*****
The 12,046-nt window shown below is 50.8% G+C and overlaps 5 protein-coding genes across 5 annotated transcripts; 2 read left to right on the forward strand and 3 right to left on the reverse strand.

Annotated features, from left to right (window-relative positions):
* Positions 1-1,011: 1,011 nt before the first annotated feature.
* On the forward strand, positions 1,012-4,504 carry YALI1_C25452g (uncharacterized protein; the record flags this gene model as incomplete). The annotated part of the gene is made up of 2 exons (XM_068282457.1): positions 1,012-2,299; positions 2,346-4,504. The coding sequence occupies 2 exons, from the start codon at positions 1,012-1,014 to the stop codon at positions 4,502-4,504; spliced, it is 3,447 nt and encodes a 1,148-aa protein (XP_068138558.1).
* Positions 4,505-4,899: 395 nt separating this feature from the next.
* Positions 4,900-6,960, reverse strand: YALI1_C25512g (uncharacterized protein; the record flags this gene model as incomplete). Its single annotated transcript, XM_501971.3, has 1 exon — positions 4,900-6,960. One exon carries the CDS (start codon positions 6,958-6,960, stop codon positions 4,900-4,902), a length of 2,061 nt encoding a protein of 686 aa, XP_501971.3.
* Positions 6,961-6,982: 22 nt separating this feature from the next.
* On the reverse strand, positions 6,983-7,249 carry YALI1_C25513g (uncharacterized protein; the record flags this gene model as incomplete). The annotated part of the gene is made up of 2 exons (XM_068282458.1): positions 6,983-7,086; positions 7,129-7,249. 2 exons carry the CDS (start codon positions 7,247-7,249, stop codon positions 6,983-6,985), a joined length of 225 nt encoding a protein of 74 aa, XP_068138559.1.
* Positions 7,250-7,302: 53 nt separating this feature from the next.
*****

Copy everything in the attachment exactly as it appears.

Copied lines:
The 12,046-nt window shown below is 50.8% G+C and overlaps 5 protein-coding genes across 5 annotated transcripts; 2 read left to right on the forward strand and 3 right to left on the reverse strand.

Annotated features, from left to right (window-relative positions):
* Positions 1-1,011: 1,011 nt before the first annotated feature.
* On the forward strand, positions 1,012-4,504 carry YALI1_C25452g (uncharacterized protein; the record flags this gene model as incomplete). The annotated part of the gene is made up of 2 exons (XM_068282457.1): positions 1,012-2,299; positions 2,346-4,504. The coding sequence occupies 2 exons, from the start codon at positions 1,012-1,014 to the stop codon at positions 4,502-4,504; spliced, it is 3,447 nt and encodes a 1,148-aa protein (XP_068138558.1).
* Positions 4,505-4,899: 395 nt separating this feature from the next.
* Positions 4,900-6,960, reverse strand: YALI1_C25512g (uncharacterized protein; the record flags this gene model as incomplete). Its single annotated transcript, XM_501971.3, has 1 exon — positions 4,900-6,960. One exon carries the CDS (start codon positions 6,958-6,960, stop codon positions 4,900-4,902), a length of 2,061 nt encoding a protein of 686 aa, XP_501971.3.
* Positions 6,961-6,982: 22 nt separating this feature from the next.
* On the reverse strand, positions 6,983-7,249 carry YALI1_C25513g (uncharacterized protein; the record flags this gene model as incomplete). The annotated part of the gene is made up of 2 exons (XM_068282458.1): positions 6,983-7,086; positions 7,129-7,249. 2 exons carry the CDS (start codon positions 7,247-7,249, stop codon positions 6,983-6,985), a joined length of 225 nt encoding a protein of 74 aa, XP_068138559.1.
* Positions 7,250-7,302: 53 nt separating this feature from the next.